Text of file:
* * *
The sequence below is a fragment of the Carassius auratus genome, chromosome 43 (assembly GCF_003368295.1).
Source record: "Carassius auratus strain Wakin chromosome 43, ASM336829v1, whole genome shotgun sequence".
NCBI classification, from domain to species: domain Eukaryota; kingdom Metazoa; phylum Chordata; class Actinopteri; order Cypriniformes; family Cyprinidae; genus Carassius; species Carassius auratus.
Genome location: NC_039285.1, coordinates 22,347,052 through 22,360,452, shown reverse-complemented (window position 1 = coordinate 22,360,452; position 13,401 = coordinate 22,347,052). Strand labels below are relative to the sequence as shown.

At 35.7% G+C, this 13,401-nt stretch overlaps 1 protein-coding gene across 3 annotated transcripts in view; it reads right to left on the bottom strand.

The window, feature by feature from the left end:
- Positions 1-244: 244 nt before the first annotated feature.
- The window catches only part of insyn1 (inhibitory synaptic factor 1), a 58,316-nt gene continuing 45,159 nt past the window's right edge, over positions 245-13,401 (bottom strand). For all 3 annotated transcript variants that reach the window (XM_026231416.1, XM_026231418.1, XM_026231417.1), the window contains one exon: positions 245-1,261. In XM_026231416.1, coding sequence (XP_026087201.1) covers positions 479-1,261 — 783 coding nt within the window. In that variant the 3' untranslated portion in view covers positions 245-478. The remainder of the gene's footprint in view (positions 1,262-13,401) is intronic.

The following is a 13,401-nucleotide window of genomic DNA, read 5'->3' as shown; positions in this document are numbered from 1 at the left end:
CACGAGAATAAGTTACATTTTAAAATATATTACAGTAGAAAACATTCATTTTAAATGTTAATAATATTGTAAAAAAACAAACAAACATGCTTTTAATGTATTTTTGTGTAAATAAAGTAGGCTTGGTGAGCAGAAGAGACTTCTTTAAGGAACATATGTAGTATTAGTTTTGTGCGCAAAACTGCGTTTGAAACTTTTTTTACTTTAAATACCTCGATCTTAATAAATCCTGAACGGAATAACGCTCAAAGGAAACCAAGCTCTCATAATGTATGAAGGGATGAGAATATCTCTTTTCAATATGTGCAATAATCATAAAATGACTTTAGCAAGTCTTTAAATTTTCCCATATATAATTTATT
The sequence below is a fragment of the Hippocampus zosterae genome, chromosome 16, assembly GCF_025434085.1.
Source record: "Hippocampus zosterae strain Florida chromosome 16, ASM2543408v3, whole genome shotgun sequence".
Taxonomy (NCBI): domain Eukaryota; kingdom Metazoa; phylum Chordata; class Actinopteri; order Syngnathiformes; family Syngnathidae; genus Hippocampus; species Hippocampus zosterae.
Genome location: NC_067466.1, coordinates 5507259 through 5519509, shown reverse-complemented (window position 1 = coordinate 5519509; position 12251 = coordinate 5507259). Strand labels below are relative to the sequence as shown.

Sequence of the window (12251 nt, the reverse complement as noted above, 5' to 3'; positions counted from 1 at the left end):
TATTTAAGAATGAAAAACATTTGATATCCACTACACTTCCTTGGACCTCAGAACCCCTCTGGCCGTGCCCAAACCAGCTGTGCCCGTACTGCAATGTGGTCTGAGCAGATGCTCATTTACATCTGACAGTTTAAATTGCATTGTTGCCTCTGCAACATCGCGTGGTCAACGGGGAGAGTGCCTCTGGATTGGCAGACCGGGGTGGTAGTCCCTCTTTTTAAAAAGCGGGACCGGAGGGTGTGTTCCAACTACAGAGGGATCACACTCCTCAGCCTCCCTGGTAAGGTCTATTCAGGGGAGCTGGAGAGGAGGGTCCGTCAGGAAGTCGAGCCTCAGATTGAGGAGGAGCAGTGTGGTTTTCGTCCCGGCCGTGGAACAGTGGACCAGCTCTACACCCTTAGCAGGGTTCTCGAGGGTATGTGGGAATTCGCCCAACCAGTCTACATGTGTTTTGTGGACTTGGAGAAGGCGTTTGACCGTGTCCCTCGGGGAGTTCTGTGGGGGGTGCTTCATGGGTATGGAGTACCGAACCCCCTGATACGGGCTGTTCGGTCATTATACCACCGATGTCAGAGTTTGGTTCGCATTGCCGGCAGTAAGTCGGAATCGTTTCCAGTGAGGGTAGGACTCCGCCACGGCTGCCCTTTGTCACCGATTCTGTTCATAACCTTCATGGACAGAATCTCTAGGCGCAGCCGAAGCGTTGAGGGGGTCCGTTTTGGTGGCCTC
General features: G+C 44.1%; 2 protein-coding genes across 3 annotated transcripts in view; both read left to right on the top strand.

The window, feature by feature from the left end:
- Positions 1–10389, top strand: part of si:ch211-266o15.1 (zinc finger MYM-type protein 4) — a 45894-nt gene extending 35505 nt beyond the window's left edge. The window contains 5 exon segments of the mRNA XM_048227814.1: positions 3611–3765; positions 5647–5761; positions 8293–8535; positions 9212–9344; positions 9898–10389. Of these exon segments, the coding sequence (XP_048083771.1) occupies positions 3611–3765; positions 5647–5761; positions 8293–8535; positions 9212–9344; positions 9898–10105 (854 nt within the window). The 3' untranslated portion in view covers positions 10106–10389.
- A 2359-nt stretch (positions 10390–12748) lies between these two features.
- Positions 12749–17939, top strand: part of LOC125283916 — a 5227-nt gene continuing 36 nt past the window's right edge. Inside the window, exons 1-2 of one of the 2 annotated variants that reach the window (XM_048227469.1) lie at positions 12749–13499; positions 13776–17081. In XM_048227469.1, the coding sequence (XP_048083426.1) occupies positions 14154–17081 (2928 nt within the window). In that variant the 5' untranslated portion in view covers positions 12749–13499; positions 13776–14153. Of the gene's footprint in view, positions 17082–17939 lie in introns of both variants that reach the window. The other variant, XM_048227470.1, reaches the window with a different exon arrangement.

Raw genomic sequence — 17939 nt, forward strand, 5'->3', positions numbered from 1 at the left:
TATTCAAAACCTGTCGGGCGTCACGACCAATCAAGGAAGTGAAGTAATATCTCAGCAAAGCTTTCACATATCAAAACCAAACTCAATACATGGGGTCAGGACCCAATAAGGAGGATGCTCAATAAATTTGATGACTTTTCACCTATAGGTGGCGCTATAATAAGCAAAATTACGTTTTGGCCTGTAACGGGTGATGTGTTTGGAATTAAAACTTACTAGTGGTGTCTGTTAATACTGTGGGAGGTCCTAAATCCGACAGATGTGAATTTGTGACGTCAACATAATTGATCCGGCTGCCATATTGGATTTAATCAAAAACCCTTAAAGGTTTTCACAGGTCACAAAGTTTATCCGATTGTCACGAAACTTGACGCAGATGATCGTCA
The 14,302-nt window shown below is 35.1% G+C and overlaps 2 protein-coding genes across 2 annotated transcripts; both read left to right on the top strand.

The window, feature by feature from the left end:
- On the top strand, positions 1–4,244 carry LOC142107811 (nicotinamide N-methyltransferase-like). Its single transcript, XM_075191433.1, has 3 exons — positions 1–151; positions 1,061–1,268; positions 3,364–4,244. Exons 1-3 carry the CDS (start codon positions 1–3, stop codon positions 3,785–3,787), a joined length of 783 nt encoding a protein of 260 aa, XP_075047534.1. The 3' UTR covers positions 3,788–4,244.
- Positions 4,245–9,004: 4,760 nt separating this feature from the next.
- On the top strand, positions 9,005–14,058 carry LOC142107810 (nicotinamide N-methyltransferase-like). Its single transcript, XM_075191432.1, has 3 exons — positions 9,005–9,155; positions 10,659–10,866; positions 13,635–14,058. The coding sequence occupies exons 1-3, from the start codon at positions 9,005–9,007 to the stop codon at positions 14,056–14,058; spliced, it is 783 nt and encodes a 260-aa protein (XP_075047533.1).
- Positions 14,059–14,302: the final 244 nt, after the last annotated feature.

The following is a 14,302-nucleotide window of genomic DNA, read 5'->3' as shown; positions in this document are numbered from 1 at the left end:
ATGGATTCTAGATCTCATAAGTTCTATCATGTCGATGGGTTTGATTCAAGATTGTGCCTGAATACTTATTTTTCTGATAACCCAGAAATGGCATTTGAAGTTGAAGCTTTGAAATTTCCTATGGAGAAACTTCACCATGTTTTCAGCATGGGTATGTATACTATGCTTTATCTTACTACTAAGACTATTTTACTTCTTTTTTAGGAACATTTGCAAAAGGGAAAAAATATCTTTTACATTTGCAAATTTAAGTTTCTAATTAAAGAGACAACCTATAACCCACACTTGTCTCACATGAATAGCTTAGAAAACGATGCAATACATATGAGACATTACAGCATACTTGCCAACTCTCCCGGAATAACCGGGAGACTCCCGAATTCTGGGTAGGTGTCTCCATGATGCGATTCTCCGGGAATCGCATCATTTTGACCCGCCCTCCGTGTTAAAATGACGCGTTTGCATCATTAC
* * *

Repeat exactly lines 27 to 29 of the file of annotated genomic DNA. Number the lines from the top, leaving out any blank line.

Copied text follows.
- Positions 4,245–9,004: 4,760 nt separating this feature from the next.
- On the top strand, positions 9,005–14,058 carry LOC142107810 (nicotinamide N-methyltransferase-like). Its single transcript, XM_075191432.1, has 3 exons — positions 9,005–9,155; positions 10,659–10,866; positions 13,635–14,058. The coding sequence occupies exons 1-3, from the start codon at positions 9,005–9,007 to the stop codon at positions 14,056–14,058; spliced, it is 783 nt and encodes a 260-aa protein (XP_075047533.1).
- Positions 14,059–14,302: the final 244 nt, after the last annotated feature.